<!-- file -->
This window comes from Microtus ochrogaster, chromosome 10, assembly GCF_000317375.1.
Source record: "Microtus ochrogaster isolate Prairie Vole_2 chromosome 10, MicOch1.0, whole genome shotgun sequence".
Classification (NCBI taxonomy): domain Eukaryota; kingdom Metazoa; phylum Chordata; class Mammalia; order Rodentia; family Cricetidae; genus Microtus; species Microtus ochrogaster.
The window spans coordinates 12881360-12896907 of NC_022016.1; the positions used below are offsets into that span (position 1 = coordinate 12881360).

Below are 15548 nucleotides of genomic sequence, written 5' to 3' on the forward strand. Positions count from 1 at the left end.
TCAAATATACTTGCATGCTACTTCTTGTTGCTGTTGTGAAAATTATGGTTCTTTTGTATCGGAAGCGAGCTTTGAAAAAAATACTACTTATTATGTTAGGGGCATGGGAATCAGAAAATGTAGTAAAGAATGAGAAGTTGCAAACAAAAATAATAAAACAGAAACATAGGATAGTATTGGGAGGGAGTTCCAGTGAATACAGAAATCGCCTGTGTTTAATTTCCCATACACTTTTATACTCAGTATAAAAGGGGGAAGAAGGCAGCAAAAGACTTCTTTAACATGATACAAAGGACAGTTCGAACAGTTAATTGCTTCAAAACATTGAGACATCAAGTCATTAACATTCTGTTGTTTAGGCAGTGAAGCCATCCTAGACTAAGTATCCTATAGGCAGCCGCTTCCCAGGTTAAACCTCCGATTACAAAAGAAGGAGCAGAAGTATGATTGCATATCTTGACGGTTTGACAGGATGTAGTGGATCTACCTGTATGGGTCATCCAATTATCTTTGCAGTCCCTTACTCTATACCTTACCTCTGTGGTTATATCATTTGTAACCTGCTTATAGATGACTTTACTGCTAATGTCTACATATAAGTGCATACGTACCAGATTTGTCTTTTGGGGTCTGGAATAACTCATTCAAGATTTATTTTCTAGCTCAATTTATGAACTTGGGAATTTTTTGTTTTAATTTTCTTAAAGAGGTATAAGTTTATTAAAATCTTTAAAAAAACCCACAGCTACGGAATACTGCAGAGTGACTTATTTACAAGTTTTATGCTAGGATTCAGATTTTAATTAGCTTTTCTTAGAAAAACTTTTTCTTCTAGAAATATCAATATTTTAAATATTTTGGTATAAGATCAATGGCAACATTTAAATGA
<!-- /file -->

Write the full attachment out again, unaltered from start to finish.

This window comes from Microtus ochrogaster, chromosome 10, assembly GCF_000317375.1.
Source record: "Microtus ochrogaster isolate Prairie Vole_2 chromosome 10, MicOch1.0, whole genome shotgun sequence".
Classification (NCBI taxonomy): domain Eukaryota; kingdom Metazoa; phylum Chordata; class Mammalia; order Rodentia; family Cricetidae; genus Microtus; species Microtus ochrogaster.
The window spans coordinates 12881360-12896907 of NC_022016.1; the positions used below are offsets into that span (position 1 = coordinate 12881360).

Below are 15548 nucleotides of genomic sequence, written 5' to 3' on the forward strand. Positions count from 1 at the left end.
TCAAATATACTTGCATGCTACTTCTTGTTGCTGTTGTGAAAATTATGGTTCTTTTGTATCGGAAGCGAGCTTTGAAAAAAATACTACTTATTATGTTAGGGGCATGGGAATCAGAAAATGTAGTAAAGAATGAGAAGTTGCAAACAAAAATAATAAAACAGAAACATAGGATAGTATTGGGAGGGAGTTCCAGTGAATACAGAAATCGCCTGTGTTTAATTTCCCATACACTTTTATACTCAGTATAAAAGGGGGAAGAAGGCAGCAAAAGACTTCTTTAACATGATACAAAGGACAGTTCGAACAGTTAATTGCTTCAAAACATTGAGACATCAAGTCATTAACATTCTGTTGTTTAGGCAGTGAAGCCATCCTAGACTAAGTATCCTATAGGCAGCCGCTTCCCAGGTTAAACCTCCGATTACAAAAGAAGGAGCAGAAGTATGATTGCATATCTTGACGGTTTGACAGGATGTAGTGGATCTACCTGTATGGGTCATCCAATTATCTTTGCAGTCCCTTACTCTATACCTTACCTCTGTGGTTATATCATTTGTAACCTGCTTATAGATGACTTTACTGCTAATGTCTACATATAAGTGCATACGTACCAGATTTGTCTTTTGGGGTCTGGAATAACTCATTCAAGATTTATTTTCTAGCTCAATTTATGAACTTGGGAATTTTTTGTTTTAATTTTCTTAAAGAGGTATAAGTTTATTAAAATCTTTAAAAAAACCCACAGCTACGGAATACTGCAGAGTGACTTATTTACAAGTTTTATGCTAGGATTCAGATTTTAATTAGCTTTTCTTAGAAAAACTTTTTCTTCTAGAAATATCAATATTTTAAATATTTTGGTATAAGATCAATGGCAACATTTAAATGA